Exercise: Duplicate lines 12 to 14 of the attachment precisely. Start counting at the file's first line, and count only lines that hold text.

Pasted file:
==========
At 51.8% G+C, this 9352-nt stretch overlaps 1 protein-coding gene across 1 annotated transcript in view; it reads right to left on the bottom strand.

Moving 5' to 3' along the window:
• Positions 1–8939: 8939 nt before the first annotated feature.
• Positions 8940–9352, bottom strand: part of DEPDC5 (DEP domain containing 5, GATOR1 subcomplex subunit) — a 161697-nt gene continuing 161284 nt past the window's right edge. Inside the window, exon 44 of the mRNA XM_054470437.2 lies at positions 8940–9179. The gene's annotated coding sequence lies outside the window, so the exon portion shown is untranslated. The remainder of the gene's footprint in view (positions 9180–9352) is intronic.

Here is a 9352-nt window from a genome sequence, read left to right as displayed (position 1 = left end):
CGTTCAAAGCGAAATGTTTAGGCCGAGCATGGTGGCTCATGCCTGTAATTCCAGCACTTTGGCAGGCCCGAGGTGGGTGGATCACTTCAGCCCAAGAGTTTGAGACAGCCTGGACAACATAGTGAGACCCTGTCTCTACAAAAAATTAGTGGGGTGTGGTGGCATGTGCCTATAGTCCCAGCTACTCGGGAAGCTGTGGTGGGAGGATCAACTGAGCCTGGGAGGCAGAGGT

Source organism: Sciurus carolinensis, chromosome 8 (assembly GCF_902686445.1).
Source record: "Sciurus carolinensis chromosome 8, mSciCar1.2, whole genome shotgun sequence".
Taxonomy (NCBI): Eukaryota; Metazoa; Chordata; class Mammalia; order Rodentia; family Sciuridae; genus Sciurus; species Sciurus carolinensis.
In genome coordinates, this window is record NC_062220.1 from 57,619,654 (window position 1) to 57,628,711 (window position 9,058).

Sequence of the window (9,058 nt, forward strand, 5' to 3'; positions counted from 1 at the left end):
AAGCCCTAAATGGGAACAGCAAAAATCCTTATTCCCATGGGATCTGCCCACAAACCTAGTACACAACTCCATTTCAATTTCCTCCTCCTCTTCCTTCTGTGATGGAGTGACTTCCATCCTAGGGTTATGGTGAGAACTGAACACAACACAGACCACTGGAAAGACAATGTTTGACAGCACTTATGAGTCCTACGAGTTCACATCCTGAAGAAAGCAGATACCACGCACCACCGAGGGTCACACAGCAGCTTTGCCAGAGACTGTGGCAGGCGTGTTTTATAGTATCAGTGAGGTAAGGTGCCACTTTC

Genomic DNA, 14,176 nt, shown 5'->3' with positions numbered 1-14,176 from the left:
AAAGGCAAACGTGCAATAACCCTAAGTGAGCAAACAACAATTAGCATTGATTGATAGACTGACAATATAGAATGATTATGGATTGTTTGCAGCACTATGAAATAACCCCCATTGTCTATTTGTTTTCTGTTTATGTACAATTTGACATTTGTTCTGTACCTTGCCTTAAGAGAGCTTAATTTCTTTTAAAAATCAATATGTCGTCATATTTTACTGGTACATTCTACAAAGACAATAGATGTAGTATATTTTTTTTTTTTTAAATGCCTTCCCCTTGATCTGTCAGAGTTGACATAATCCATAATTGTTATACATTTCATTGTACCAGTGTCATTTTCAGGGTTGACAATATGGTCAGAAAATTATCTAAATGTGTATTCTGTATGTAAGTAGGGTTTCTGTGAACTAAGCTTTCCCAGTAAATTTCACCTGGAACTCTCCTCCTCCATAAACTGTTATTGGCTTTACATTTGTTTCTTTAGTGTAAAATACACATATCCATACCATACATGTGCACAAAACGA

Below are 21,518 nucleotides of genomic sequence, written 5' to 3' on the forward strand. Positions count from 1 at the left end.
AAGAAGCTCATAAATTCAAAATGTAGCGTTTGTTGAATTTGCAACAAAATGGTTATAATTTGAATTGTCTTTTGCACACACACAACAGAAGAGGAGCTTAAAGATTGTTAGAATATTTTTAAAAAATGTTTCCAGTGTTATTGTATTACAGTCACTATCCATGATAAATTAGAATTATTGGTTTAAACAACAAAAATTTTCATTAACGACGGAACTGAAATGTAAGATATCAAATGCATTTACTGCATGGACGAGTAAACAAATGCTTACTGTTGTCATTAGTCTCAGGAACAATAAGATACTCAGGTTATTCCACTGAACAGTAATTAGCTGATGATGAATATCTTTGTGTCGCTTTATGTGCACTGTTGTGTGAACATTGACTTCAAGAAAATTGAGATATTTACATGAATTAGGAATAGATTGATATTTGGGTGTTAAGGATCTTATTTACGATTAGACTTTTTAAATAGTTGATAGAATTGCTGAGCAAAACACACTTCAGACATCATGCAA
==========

AAGCCCTAAATGGGAACAGCAAAAATCCTTATTCCCATGGGATCTGCCCACAAACCTAGTACACAACTCCATTTCAATTTCCTCCTCCTCTTCCTTCTGTGATGGAGTGACTTCCATCCTAGGGTTATGGTGAGAACTGAACACAACACAGACCACTGGAAAGACAATGTTTGACAGCACTTATGAGTCCTACGAGTTCACATCCTGAAGAAAGCAGATACCACGCACCACCGAGGGTCACACAGCAGCTTTGCCAGAGACTGTGGCAGGCGTGTTTTATAGTATCAGTGAGGTAAGGTGCCACTTTC

Genomic DNA, 14,176 nt, shown 5'->3' with positions numbered 1-14,176 from the left:
AAAGGCAAACGTGCAATAACCCTAAGTGAGCAAACAACAATTAGCATTGATTGATAGACTGACAATATAGAATGATTATGGATTGTTTGCAGCACTATGAAATAACCCCCATTGTCTATTTGTTTTCTGTTTATGTACAATTTGACATTTGTTCTGTACCTTGCCTTAAGAGAGCTTAATTTCTTTTAAAAATCAATATGTCGTCATATTTTACTGGTACATTCTACAAAGACAATAGATGTAGTATATTTTTTTTTTTTTAAATGCCTTCCCCTTGATCTGTCAGAGTTGACATAATCCATAATTGTTATACATTTCATTGTACCAGTGTCATTTTCAGGGTTGACAATATGGTCAGAAAATTATCTAAATGTGTATTCTGTATGTAAGTAGGGTTTCTGTGAACTAAGCTTTCCCAGTAAATTTCACCTGGAACTCTCCTCCTCCATAAACTGTTATTGGCTTTACATTTGTTTCTTTAGTGTAAAATACACATATCCATACCATACATGTGCACAAAACGA